Antarctica hits its hottest temperature on record

Antarctica hits its hottest temperature on record
Paradise Bay on the Antarctic peninsula, which is one of the fastest warming regions on the planet
Paradise Bay on the Antarctic peninsula, which is one of the fastest warming regions on the planet
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Paradise Bay on the Antarctic peninsula, which is one of the fastest warming regions on the planet
Paradise Bay on the Antarctic peninsula, which is one of the fastest warming regions on the planet

Climate scientists continue to uncover the extent of the warming trend enveloping the planet, and few parts of the world are feeling the heat more than the Antarctic peninsula. Scientists at an Argentinian research base on its northern tip have seen the mercury reach a relatively warm 18.3° C (65.5° F), a record high for the entire Antarctic continent.

Having increased in average temperature by nearly 3° C (5.4° F) over the last half century, the Antarctic peninsula is among the fastest warming regions of the world and its landscapes are changing as a result. Some 87 percent of the glaciers along its western edge have retreated over the same time frame, with the majority of those doing so at an accelerated rate over the past 12 years.

In March of 2015, scientists at Argentina’s Esperanza research base logged a temperature of 17.5° C (63.5° F), a new record at the time. Argentina’s national meteorological service (SMN) is now reporting a temperature of almost a full degree warmer at 18.3° C, which the World Meteorological Organization (WMO) is now working to verify.

“Everything we have seen thus far indicates a likely legitimate record but we will of course begin a formal evaluation of the record once we have full data from SMN and on the meteorological conditions surrounding the event,” says WMO’s Weather and Climate Extremes rapporteur, Randall Cerveny. "The record appears to be likely associated (in the short term) with what we call a regional "foehn" event over the area: a rapid warming of air coming down a slope/mountain.”

The Antarctic ice sheet, which measures 4.8 km (3 mi) thick and covers an area around twice the size of Australia, is losing mass at an accelerated rate. The annual ice loss from the sheet increased six-fold between 1979 and 2017, driven by melting ice shelves as they interact with warmer ocean water beneath the surface.

While the temperature is a new record for the Antarctic continent, one of the coldest, windiest and driest places on the planet, the temperature record for the Antarctic region, which is everywhere south of 60 degrees latitude, remains at 19.8° C (67.6° F), recorded at Signy Island in 1982.

Source: World Meteorological Organization

Malcolm Jacks
Has anyone thought that a 1050 years plus depletion of the earths oil and gas alone is causing global warming? The depletion of oil and gas which for millions of years has acted as a lubricant to the earths mantle acted in preventing the mantle from causing friction, without that lubricant the earths mantle is now causing that friction, which in-turn creates heat.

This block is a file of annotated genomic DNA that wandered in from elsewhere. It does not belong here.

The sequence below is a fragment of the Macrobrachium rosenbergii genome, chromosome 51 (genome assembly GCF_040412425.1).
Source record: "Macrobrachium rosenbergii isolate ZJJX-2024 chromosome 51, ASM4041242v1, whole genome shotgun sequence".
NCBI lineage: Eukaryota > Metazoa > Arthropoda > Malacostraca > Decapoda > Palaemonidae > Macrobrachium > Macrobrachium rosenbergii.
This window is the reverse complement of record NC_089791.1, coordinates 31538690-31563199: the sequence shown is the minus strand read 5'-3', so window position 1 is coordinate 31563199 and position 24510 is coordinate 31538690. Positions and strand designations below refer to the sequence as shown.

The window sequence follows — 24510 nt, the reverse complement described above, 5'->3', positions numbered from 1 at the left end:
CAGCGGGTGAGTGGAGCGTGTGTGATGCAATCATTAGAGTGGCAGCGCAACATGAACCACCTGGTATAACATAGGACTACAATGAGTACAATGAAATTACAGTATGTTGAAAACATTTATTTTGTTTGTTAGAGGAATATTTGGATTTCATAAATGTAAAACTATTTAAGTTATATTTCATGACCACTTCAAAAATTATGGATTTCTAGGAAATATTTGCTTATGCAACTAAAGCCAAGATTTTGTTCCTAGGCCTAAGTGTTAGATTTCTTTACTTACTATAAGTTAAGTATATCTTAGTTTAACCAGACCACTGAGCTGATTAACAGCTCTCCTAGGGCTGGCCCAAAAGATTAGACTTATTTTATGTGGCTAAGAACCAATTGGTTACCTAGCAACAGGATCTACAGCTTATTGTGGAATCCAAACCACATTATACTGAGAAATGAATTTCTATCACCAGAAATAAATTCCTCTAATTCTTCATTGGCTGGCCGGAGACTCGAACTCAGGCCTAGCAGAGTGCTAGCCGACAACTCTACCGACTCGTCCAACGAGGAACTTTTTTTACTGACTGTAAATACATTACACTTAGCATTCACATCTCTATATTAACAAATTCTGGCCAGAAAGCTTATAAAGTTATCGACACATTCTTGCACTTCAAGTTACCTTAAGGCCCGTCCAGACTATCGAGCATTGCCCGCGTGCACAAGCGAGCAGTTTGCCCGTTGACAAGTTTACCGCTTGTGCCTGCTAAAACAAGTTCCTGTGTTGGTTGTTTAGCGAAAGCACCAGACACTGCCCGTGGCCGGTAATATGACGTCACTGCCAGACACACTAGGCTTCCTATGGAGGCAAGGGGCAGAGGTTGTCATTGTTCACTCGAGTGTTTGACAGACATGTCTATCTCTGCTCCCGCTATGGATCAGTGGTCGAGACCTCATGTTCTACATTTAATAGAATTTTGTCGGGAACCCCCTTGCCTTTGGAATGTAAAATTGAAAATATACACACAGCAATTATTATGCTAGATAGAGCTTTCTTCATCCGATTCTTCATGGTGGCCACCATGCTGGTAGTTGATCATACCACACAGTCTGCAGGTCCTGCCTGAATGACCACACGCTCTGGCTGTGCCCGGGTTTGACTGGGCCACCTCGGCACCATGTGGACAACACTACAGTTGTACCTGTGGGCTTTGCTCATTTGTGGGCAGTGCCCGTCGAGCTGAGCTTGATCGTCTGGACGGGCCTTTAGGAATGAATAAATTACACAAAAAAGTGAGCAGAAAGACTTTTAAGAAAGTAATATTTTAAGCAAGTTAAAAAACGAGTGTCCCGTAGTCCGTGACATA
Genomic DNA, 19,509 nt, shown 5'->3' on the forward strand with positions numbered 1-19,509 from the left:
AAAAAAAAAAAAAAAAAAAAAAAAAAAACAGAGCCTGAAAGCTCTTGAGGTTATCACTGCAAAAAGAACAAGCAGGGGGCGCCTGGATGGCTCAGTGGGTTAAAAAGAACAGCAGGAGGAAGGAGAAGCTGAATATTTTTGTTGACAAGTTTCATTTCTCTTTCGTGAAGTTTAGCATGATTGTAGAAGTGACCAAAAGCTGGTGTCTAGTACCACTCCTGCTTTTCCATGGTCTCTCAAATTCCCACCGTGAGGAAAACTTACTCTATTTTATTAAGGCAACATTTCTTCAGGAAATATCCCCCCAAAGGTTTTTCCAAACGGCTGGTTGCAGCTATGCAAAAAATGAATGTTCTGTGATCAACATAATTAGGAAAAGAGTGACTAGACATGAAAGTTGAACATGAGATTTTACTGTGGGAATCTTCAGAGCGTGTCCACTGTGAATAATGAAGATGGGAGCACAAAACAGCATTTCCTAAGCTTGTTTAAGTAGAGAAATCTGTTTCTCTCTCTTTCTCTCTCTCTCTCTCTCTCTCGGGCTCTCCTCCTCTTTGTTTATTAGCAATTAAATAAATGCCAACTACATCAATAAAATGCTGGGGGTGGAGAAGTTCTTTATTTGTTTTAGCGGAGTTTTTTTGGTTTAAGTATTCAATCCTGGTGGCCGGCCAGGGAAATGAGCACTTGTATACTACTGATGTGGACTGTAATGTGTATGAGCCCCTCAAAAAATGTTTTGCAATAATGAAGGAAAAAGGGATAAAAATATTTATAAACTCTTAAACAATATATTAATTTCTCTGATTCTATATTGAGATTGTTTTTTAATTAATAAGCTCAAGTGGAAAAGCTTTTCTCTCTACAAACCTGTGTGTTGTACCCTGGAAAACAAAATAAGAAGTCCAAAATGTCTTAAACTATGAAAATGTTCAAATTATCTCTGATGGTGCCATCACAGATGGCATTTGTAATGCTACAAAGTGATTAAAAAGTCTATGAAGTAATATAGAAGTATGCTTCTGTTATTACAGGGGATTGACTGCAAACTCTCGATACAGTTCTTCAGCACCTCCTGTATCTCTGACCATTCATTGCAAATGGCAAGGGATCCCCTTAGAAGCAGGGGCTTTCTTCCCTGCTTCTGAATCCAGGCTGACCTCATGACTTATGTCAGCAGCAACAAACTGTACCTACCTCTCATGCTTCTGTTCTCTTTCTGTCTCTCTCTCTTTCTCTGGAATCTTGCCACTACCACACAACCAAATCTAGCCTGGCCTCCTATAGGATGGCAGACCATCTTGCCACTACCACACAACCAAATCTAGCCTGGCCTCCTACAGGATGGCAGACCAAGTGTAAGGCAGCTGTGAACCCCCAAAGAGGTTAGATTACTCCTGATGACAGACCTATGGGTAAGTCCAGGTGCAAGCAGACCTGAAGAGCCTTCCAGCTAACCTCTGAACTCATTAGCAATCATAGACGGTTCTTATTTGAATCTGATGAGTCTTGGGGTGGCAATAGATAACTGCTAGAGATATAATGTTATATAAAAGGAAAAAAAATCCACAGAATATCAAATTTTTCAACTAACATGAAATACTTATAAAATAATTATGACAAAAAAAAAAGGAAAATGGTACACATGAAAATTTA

and also that friction causes more earth quacks and eruptions.
Both of these syndromes have been noticeable increase lately especially in the antarctic and arctic regions with temperatures the highest on record.
Charles Yeomans
On record probably means the last 150 years
As we know it was much warmer before.
When the vikings got to Greenland they called it that as it was lush and green.
The antarctic and arctic regions once were covered in thick foliage and all sorts of fauna. We're heading back to this scenario; Earth's natural cycle of cooling / warming, ice ages / interstitial periods. Adapt or die has always been nature's way!
Ichabod Ebenezer
@Charles Yeomans, Greenland was originally called Gruntland, meaning Land of Shallow Bays, or something to that effect, and was translated by someone who knew more German than Norwegian. It was never lush and green.
Face the fact that the Earth is getting warmer, and whatever the cause, it is having drastic effects. We know we can cool it by reducing atmospheric carbon dioxide. Isn't that a good thing? Don't we want to live?
@Ichabod Ebenezer - you are wrong. There is no feasible way that humankind can make any noticeable impact on CO2 - go look at the scale of the problem: it's so huge, the numbers are incomprehensible. 625 exajoules. do you even know what the prefix "exa" *means*?. Now add on growth - of energy use, as well as population. NOTHING we could ever feasibly do is going to make any measurable positive difference. WAKE UP.
Gregg Eshelman
As usual, using temperature sensors on the furthest north spot on the continent as a proxy for the entire continent, which lies almost entirely within the Antarctic circle.
Couldn't have =anything= to do with the 91 new volcanoes discovered there recently, could it? https://www.theguardian.com/world/2017/aug/12/scientists-discover-91-volcanos-antarctica